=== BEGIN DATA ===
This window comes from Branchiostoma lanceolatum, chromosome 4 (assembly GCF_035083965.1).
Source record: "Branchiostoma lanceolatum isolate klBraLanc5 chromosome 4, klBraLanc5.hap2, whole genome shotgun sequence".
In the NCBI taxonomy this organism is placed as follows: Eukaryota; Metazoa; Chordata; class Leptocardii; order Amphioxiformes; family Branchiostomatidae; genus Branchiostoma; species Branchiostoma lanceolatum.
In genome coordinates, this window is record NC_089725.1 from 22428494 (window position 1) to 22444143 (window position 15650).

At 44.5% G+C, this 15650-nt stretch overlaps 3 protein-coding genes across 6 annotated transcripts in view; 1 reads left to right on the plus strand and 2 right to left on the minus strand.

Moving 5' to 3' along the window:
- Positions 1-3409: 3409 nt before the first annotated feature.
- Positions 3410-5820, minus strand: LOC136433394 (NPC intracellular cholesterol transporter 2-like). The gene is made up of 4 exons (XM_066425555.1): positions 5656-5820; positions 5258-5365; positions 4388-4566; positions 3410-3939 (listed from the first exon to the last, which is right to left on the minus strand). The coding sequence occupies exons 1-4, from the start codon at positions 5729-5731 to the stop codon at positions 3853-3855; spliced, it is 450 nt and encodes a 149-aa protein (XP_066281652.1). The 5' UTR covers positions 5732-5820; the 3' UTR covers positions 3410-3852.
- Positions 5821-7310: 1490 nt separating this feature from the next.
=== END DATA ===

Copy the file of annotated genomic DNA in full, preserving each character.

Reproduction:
This window comes from Branchiostoma lanceolatum, chromosome 4 (assembly GCF_035083965.1).
Source record: "Branchiostoma lanceolatum isolate klBraLanc5 chromosome 4, klBraLanc5.hap2, whole genome shotgun sequence".
In the NCBI taxonomy this organism is placed as follows: Eukaryota; Metazoa; Chordata; class Leptocardii; order Amphioxiformes; family Branchiostomatidae; genus Branchiostoma; species Branchiostoma lanceolatum.
In genome coordinates, this window is record NC_089725.1 from 22428494 (window position 1) to 22444143 (window position 15650).

At 44.5% G+C, this 15650-nt stretch overlaps 3 protein-coding genes across 6 annotated transcripts in view; 1 reads left to right on the plus strand and 2 right to left on the minus strand.

Moving 5' to 3' along the window:
- Positions 1-3409: 3409 nt before the first annotated feature.
- Positions 3410-5820, minus strand: LOC136433394 (NPC intracellular cholesterol transporter 2-like). The gene is made up of 4 exons (XM_066425555.1): positions 5656-5820; positions 5258-5365; positions 4388-4566; positions 3410-3939 (listed from the first exon to the last, which is right to left on the minus strand). The coding sequence occupies exons 1-4, from the start codon at positions 5729-5731 to the stop codon at positions 3853-3855; spliced, it is 450 nt and encodes a 149-aa protein (XP_066281652.1). The 5' UTR covers positions 5732-5820; the 3' UTR covers positions 3410-3852.
- Positions 5821-7310: 1490 nt separating this feature from the next.